The first and most obvious thing to say is leave them alone. Fallen leaves are a valuable source of nitrogen and will rot down and feed your lawn nicely (as long as there are not so many of them that they block out light and hinder growth of the grass). A quick run over with the lawnmower if things are not too damp will help break them up. But if you can't stomach looking at them as they decompose, here are a few more uses:


A few inches of leaves around plants will give them decent protection from frosts over the winter and will of course feed them as they slowly break down. Don't forget to remove any remaining leaves when the weather warms up as the heat they generate in sunshine could 'cook' the plant.


Piles of dead leaves are perfect for mini-beasts. Added to a woodpile leaves will make it extra attractive to animals such as hedgehogs and frogs.


Add leaves to your usual compost and mix in well. They will improve it no end. 

Leaf mould

If you have lots of leaves to contend with, they will make valuable compost ('gardeners' gold') on their own. It takes a bit of patience: most deciduous leaves take around a year to become mould although some, like the beech and oak, contain higher levels of tannin so will take longer to rot down. You can make leaf mould very simply by using a plastic sack. Perforate the sack, fill it with leaves (dampen them if they are dry), tie up the bag and leave them alone.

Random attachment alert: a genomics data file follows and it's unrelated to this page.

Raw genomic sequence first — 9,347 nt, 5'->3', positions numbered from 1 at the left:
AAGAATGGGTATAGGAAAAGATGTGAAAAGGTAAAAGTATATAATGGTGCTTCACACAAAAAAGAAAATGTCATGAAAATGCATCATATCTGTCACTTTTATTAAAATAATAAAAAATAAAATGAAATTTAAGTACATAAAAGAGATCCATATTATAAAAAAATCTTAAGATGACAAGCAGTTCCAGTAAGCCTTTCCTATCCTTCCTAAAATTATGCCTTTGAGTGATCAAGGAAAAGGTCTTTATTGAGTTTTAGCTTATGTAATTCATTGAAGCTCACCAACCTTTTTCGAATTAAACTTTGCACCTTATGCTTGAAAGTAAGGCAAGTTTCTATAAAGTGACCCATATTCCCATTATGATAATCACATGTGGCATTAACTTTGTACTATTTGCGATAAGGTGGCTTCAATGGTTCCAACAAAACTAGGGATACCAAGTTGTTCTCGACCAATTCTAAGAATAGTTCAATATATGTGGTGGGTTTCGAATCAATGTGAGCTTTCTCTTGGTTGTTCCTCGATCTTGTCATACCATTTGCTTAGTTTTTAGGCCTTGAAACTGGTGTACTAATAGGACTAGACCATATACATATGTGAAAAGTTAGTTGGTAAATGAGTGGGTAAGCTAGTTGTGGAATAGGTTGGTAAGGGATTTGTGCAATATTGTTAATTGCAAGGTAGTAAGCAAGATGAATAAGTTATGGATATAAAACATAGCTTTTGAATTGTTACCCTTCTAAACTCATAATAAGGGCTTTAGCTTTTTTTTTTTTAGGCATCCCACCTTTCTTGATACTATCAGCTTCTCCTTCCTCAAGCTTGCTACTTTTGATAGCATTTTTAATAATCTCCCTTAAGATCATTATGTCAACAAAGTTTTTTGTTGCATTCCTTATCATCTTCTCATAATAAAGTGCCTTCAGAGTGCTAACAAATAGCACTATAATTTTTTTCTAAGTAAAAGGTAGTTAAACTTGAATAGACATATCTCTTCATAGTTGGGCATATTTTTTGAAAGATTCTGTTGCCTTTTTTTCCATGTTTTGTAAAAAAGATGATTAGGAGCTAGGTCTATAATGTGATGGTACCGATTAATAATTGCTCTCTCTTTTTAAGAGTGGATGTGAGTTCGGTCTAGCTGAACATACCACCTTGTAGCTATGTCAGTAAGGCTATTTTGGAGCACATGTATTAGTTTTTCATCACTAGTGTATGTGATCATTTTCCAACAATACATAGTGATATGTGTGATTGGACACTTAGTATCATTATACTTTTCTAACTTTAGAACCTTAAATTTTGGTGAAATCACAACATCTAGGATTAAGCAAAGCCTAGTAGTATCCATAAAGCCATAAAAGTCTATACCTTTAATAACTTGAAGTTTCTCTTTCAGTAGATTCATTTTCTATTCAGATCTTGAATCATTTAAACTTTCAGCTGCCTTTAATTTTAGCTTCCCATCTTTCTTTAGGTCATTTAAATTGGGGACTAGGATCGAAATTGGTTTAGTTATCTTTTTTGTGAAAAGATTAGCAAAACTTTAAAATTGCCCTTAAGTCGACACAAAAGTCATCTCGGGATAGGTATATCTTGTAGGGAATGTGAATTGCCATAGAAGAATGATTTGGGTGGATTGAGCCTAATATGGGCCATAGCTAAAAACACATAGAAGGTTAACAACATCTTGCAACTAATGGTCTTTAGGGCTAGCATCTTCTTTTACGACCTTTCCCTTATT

Playground for children (or adults)

If you have young children, this is quite an obvious one - make the biggest pile you can and stand back (although you'll need to keep gathering the leaves up again...). You could also get them to save the best, most colourful leaves and press them.

Autumn watch

Something to turn your attention to once all the colour has gone and decay has set in. Enjoy.